April has seen significant milestones in licensing of advanced reactors. We take a closer look at these developments, in particular the first submission of an advanced reactor license application in Canada.
On March 20, 2019, Global First Power (GFP), partnered with Ontario Power Generation and Ultra Safe Nuclear Corporation (Ultra Safe), submitted a license application to the CNSC for a “License to Prepare Site” for a future SMR at Chalk River Laboratories in Ontario. GFP seeks eventually to build an Ultra Safe Micro Modular Reactor (MMR) at the site producing 15MW thermal / 5MW electric. GFP has been an early leader in response to the Canadian Nuclear Laboratories’ invitation to site an SMR at one of facilities. GFP was the first participant to progress through the second stage of the invitation process, and has been invited to participate in certain land and commercial discussions as well.
The Canadian Nuclear Safety Commission (CNSC) licensing process is staged, with separate licensing actions to prepare the site, construct, and then operate a reactor (although the latter two steps can potentially be combined into one licensing action). The License to Prepare Site is the first step in the process, and evaluates whether the proposed site is suitable for a nuclear reactor of a given general design. As summarized by the Canadian Nuclear Safety Commission:
An application for a license to prepare site (LTPS) does not require detailed design information or specifications of a facility. . . . The review of the application focuses on determining whether the site characteristics that have an impact on health, safety, security and the environment have been identified, and that these characteristics have been taken into consideration and will also be considered in the design, operation and decommissioning of the proposed facility.
In this sense U.S. and Canadian licensing processes share many similarities. For example, the License to Prepare Site mimics the “Early Site Permit” licensing process in the United States. Under the U.S. nuclear licensing regime laid out in 10 CFR Part 52, companies can first request an Early Site Permit from the U.S. Nuclear Regulatory Commission (NRC), and then a “Combined License” to both construct and then operate a reactor on the pre-approved site.
Like in the U.S., the Canadian nuclear regulator will first conduct a sufficiency review to ensure the application has all required elements, before processing it on the merits. Once the application has been assessed, the CNSC will issue a notice of commencement and the project description will be available to the public for comment as part of the environmental review. The timeline for completing the license review process for a License to Prepare Site is 24 months, similar to what the NRC advertises for completing many of its related licensing actions. Both countries have set forth long term visions to lead in siting of advanced reactors (as discussed in prior blog posts for the U.S. and Canada). Also like in the U.S., the CNSC has set forth guidance as to the licensing process for SMRs, and what an application should contain.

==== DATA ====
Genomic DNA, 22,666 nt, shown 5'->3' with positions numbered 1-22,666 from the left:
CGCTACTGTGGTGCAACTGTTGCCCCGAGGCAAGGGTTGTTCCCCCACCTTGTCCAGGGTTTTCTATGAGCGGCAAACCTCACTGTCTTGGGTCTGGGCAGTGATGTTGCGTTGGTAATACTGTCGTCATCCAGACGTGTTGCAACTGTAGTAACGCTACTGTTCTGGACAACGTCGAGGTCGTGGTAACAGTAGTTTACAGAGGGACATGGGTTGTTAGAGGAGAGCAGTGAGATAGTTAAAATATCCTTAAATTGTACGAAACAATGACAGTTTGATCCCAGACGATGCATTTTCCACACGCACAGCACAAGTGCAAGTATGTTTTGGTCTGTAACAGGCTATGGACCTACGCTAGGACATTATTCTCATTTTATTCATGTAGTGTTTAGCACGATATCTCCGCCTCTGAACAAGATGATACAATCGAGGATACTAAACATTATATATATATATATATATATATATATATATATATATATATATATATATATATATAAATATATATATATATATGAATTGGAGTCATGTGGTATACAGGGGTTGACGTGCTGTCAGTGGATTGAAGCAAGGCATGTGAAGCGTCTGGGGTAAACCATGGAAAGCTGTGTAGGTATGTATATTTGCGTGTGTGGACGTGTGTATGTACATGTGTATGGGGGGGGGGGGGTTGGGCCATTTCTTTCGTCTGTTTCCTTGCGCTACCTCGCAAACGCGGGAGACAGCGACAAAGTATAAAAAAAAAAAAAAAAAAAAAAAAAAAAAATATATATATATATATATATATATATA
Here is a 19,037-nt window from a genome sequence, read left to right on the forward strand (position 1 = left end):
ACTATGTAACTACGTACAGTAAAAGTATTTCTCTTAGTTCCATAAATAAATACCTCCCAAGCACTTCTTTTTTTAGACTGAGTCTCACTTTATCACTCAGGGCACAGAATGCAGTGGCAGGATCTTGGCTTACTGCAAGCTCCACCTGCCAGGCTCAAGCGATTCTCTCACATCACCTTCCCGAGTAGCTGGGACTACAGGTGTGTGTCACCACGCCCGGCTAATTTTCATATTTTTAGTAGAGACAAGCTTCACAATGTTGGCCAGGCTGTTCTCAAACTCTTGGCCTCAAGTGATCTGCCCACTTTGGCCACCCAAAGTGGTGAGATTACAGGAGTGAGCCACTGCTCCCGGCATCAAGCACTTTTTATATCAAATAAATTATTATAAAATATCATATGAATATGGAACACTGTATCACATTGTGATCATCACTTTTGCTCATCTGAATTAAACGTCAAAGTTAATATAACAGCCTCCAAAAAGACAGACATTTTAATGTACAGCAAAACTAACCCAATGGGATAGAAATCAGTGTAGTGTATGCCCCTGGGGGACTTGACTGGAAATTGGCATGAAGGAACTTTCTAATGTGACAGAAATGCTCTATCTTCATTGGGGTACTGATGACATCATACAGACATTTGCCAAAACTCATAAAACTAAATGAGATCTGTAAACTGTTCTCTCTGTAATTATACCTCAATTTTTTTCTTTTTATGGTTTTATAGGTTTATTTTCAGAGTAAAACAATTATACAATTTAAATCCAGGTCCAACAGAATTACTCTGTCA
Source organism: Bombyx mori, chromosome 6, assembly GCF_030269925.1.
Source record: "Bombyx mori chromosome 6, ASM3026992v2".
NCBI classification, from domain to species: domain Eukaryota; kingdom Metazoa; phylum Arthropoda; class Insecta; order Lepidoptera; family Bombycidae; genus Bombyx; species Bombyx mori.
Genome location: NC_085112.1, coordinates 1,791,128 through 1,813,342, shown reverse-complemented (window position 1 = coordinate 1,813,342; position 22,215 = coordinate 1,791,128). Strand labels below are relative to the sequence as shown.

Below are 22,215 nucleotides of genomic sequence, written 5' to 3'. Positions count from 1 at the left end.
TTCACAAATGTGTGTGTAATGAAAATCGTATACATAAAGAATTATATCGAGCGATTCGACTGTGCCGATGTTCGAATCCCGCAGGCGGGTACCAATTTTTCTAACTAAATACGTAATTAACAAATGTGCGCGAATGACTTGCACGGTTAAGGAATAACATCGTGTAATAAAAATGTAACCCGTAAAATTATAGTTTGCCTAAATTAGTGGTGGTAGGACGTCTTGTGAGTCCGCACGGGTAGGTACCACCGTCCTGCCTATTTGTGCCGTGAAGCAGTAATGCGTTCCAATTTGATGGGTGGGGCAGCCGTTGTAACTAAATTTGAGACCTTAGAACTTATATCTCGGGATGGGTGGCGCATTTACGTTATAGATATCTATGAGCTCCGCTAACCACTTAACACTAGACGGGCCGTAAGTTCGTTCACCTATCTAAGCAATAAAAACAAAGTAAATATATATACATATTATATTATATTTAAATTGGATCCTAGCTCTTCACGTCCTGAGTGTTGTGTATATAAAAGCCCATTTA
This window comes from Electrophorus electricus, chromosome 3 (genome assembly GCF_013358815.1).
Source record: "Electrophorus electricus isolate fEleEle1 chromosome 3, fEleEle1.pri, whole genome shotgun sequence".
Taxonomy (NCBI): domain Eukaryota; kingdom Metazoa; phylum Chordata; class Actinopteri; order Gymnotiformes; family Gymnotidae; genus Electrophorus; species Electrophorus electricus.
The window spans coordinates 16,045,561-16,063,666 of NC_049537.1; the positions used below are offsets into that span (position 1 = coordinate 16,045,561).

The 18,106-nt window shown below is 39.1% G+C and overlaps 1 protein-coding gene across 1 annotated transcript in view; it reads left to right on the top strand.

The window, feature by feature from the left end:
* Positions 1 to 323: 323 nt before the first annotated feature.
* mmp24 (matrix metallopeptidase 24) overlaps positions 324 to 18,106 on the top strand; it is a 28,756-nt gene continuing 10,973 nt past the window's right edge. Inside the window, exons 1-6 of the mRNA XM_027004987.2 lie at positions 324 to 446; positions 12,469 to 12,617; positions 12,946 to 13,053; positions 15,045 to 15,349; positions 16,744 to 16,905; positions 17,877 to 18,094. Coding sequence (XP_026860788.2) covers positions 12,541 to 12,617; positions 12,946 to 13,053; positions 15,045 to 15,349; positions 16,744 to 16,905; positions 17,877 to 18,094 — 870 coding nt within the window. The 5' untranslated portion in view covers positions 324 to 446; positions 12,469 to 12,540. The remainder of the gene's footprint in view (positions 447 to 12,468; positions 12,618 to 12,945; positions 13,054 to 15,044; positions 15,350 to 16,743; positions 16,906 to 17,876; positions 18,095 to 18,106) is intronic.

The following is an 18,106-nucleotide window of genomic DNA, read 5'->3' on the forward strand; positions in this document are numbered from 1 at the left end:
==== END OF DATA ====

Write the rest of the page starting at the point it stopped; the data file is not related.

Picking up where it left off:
What will be interesting is to see how the Canadian licensing process compares with the U.S. process in implementation, and how both can benefit from lessons learned by each other. The U.S. arguably has a head start, already reviewing a Design Certification Application for a NuScale SMR, and recently having completed the environmental review for an Early Site Permit for a SMR system of up to 800 MWe next to the Clinch River in Oak Ridge, Tennessee (although a few further steps remain till the permit is granted).
However, the Canadian licensing strategy has received early accolades for offering a graded, and streamlined process, including with its Pre-Licensing Vendor Design Review. In the U.S., the Clinch River Early Site Permit process is expected to take over 3 years to complete (see timeline), and the environmental review document alone comes in at near 1400 pages, including appendices (keep in mind that the costs of NRC licensing reviews are charged back to the applicant). Although the U.S. Clinch River project is for a much larger reactor, a key metric to watch will be whether the CNSC meets or exceeds its licensing timelines, and whether it can truly adopt a graded licensing approach given the much smaller size of the GFP MMR project.